Photo Credit B.C. Packers Archives
I was 18. My grandmother had done this job for years and I would have been very stupid to whine about my aches and pains. So I rubbed on the customary HEET liniment and got on with it. If my mum was proud she never said (that was not her way). I believe she was, however, because every morning my coveralls were washed, my breakfast of boiled eggs, toast and canned peaches waited for me and my lunch was made and ready at the door. She would then drive me down for my shift because I was no longer a Cannery Kid. Now I was a Cannery Worker.
The Net Lofts were the biggest buildings on site aside from the main cannery and as you entered the building, the cathedral ceiling seemed to stretch up into the skies.
Photo Credit TripAdvisor
The exposed beams laddered across the ceiling, hung with ropes and large metal pulleys. As the sun streamed through the window panes, the racked nets sparkled in beautiful shades of aquamarine. At one end of each racked net was a medley of coloured corks and at the other, the lead line. Whenever I touched a brand new nylon net they'd fall back in to place effortlessly.
Net lofts go way back in my family, before my grandpa was the manager of North Pacific Cannery, he was the net boss. When I was a cannery kid Laurie was the "net man". He was strict and wanted his staff of net menders there on time with no exceptions, never really taking into consideration that the ladies were all mothers as well.
North Pacific Cannery Racking nets Photo credit Oliver Philippson Collection
In the off season the tri-fold sample books with little sample pieces of the gill nets in them would arrive. These were next seasons prospects that my dad could purchase. These were like Vogue for gill nets, my dad could have cared less about what his clothes or shoes looked like but the beauty of a gill net was a sight to behold!! Looking through them as a child, seeing all the vibrant colours they came in like pink greens and blues that we would never see in our net lofts, made me want to use the samples for something, dressing our barbies maybe. Before nylon nets the fisherman would drop their linen nets in to vats of Copper Sulphate to protect them from the rotting effects of fish slime and jellyfish.
Photo Credit Tripadvisor
There was always a hushed whisper in the net lofts as the net menders did their work. Men and women both mended nets. The Japanese fishermen had their own net loft at one end of the boardwalk and there was a net loft at the other end of the cannery property.
Photo credit Oliver Philippson collection
The net lofts were like tall islands, surrounded by water on all sides. Just like all the other buildings at the cannery, us kids were not allowed in during the season. However us kids could fish off the side of the walkway, this is where many people threw their garbage so I usually only caught Bullheads but sometimes I got lucky and caught a Flounder! This was the jackpot because Mr. Lum the cook paid .25 cash not coupons for Flounders.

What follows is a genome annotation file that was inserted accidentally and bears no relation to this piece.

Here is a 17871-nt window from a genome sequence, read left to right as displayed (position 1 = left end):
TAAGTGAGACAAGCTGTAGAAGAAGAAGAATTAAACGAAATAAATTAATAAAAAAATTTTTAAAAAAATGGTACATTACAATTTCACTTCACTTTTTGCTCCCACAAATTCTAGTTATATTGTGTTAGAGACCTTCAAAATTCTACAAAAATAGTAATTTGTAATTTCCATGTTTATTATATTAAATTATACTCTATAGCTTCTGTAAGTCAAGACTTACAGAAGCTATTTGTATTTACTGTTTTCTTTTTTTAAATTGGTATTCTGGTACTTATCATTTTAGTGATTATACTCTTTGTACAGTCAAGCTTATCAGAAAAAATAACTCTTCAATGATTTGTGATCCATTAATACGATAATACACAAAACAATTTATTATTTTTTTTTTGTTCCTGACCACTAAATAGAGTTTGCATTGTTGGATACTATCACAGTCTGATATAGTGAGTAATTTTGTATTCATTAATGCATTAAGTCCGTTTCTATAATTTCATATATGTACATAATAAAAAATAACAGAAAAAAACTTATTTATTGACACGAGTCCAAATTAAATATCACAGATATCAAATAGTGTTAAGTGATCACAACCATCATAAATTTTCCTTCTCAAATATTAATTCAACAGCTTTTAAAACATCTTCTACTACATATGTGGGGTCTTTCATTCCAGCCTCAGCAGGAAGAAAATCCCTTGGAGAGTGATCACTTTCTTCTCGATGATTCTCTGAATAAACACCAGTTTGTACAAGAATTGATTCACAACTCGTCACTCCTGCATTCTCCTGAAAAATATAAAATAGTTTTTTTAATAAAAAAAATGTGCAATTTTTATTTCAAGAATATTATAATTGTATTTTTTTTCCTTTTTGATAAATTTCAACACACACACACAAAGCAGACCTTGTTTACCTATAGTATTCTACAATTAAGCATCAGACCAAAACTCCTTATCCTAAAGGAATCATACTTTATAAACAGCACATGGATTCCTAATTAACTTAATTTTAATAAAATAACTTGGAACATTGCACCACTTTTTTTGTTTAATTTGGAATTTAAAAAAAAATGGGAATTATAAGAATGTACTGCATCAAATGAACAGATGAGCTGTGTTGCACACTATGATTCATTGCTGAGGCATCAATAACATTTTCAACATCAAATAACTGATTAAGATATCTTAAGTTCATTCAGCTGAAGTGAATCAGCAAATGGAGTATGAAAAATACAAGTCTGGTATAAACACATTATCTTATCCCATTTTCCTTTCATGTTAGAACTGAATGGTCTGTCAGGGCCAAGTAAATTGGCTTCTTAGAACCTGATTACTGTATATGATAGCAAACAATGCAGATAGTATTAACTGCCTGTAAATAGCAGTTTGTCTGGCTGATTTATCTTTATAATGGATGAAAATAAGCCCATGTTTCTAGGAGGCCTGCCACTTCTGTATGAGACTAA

Japanese net loft 1979 Photo Credit Linda Hansen
The ladies were the real masters of the craft. They seemed peaceful at it when I watched them work outside in all types of weather on the floats and the main dock, almost like they were knitting or crocheting a new article of clothing. The holes they were mending were often made by seals.
The seals got into the nets and ripped the salmon right out leaving a gaping hole. Dad never had too many nice things to say about the seals.
Mr Katawake in the Japanese netloft North Pacific Cannery
When talking to the granddaughter of one of the ladies who mended the nets, she told me how her grandmother at the age of 16 training consisted of being placed in front of a ripped net and being told to "fix it". After a short lesson and teaching herself she did and went on to become a skilled net mender. Other ladies, like my friend's mum Lavinia were trained by the older and more experienced women. Net mending was a real art that took years to perfect and became a point of pride.
Photo Credit to Shar Wilson (Net mender Nora Wright at Porcher)
The one job that my sister Terry and I had was to fill the needles the ladies would use, as shown in the picture below. We would sit with the empty needles and load the twine on. The tension had to be just right and I was pretty bad at it.
In winter the gill nets were bundled up in burlap, which made for perfect games of leap frog.
Winter was the only time we were allowed to play in the net loft. As we played we looked for cats and this was where we found Pixie our feral kitty. The cats were welcome as they helped keep the mice and rodents down to a manageable level. My voice always seemed to sound different when the nets were there in the winter as I shouted, "TARZAN!" whilst swinging on the ropes.